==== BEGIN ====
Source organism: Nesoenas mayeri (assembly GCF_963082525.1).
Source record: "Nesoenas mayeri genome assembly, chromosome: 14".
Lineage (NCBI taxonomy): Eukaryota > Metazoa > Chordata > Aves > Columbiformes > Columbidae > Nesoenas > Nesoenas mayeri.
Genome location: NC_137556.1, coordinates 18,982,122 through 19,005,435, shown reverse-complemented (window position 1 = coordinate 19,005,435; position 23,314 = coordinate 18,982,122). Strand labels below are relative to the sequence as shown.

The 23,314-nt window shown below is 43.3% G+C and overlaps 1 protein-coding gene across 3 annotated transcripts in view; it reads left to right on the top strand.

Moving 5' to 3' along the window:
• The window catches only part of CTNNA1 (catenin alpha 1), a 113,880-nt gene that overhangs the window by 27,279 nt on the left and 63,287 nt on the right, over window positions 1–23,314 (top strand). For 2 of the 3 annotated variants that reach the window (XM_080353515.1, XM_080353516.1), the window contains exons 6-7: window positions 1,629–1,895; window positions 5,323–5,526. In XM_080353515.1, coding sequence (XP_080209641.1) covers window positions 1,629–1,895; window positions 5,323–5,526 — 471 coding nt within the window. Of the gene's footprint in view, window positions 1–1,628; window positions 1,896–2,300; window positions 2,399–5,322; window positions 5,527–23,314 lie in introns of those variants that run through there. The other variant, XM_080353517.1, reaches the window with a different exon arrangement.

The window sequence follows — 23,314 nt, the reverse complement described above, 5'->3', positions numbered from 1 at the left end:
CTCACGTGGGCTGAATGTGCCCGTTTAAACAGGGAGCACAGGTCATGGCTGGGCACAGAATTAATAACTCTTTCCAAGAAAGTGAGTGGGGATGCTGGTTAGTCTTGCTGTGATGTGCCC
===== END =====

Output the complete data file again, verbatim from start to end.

Source organism: Nesoenas mayeri (assembly GCF_963082525.1).
Source record: "Nesoenas mayeri genome assembly, chromosome: 14".
Lineage (NCBI taxonomy): Eukaryota > Metazoa > Chordata > Aves > Columbiformes > Columbidae > Nesoenas > Nesoenas mayeri.
Genome location: NC_137556.1, coordinates 18,982,122 through 19,005,435, shown reverse-complemented (window position 1 = coordinate 19,005,435; position 23,314 = coordinate 18,982,122). Strand labels below are relative to the sequence as shown.

The 23,314-nt window shown below is 43.3% G+C and overlaps 1 protein-coding gene across 3 annotated transcripts in view; it reads left to right on the top strand.

Moving 5' to 3' along the window:
• The window catches only part of CTNNA1 (catenin alpha 1), a 113,880-nt gene that overhangs the window by 27,279 nt on the left and 63,287 nt on the right, over window positions 1–23,314 (top strand). For 2 of the 3 annotated variants that reach the window (XM_080353515.1, XM_080353516.1), the window contains exons 6-7: window positions 1,629–1,895; window positions 5,323–5,526. In XM_080353515.1, coding sequence (XP_080209641.1) covers window positions 1,629–1,895; window positions 5,323–5,526 — 471 coding nt within the window. Of the gene's footprint in view, window positions 1–1,628; window positions 1,896–2,300; window positions 2,399–5,322; window positions 5,527–23,314 lie in introns of those variants that run through there. The other variant, XM_080353517.1, reaches the window with a different exon arrangement.

The window sequence follows — 23,314 nt, the reverse complement described above, 5'->3', positions numbered from 1 at the left end:
CTCACGTGGGCTGAATGTGCCCGTTTAAACAGGGAGCACAGGTCATGGCTGGGCACAGAATTAATAACTCTTTCCAAGAAAGTGAGTGGGGATGCTGGTTAGTCTTGCTGTGATGTGCCC